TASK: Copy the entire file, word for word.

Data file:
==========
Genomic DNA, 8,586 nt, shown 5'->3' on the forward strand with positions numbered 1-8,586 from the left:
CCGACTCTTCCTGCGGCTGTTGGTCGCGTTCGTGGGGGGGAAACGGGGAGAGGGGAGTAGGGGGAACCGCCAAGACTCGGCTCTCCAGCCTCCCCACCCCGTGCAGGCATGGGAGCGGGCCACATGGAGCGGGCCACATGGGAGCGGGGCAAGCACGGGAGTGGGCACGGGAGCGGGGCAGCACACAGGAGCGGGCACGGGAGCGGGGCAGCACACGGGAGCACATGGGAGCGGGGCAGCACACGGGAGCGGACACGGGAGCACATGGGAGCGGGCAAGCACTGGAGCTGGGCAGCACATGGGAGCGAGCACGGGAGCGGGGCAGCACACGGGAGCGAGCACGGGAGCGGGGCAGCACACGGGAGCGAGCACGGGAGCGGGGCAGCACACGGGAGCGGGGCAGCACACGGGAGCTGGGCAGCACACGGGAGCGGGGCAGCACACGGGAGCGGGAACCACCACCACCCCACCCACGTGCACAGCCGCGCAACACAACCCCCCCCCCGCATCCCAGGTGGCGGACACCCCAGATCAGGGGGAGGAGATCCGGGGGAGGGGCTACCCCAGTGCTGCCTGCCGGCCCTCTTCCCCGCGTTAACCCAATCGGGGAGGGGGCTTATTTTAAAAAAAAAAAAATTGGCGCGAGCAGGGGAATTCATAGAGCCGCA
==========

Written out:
Genomic DNA, 8,586 nt, shown 5'->3' on the forward strand with positions numbered 1-8,586 from the left:
CCGACTCTTCCTGCGGCTGTTGGTCGCGTTCGTGGGGGGGAAACGGGGAGAGGGGAGTAGGGGGAACCGCCAAGACTCGGCTCTCCAGCCTCCCCACCCCGTGCAGGCATGGGAGCGGGCCACATGGAGCGGGCCACATGGGAGCGGGGCAAGCACGGGAGTGGGCACGGGAGCGGGGCAGCACACAGGAGCGGGCACGGGAGCGGGGCAGCACACGGGAGCACATGGGAGCGGGGCAGCACACGGGAGCGGACACGGGAGCACATGGGAGCGGGCAAGCACTGGAGCTGGGCAGCACATGGGAGCGAGCACGGGAGCGGGGCAGCACACGGGAGCGAGCACGGGAGCGGGGCAGCACACGGGAGCGAGCACGGGAGCGGGGCAGCACACGGGAGCGGGGCAGCACACGGGAGCTGGGCAGCACACGGGAGCGGGGCAGCACACGGGAGCGGGAACCACCACCACCCCACCCACGTGCACAGCCGCGCAACACAACCCCCCCCCCGCATCCCAGGTGGCGGACACCCCAGATCAGGGGGAGGAGATCCGGGGGAGGGGCTACCCCAGTGCTGCCTGCCGGCCCTCTTCCCCGCGTTAACCCAATCGGGGAGGGGGCTTATTTTAAAAAAAAAAAAATTGGCGCGAGCAGGGGAATTCATAGAGCCGCA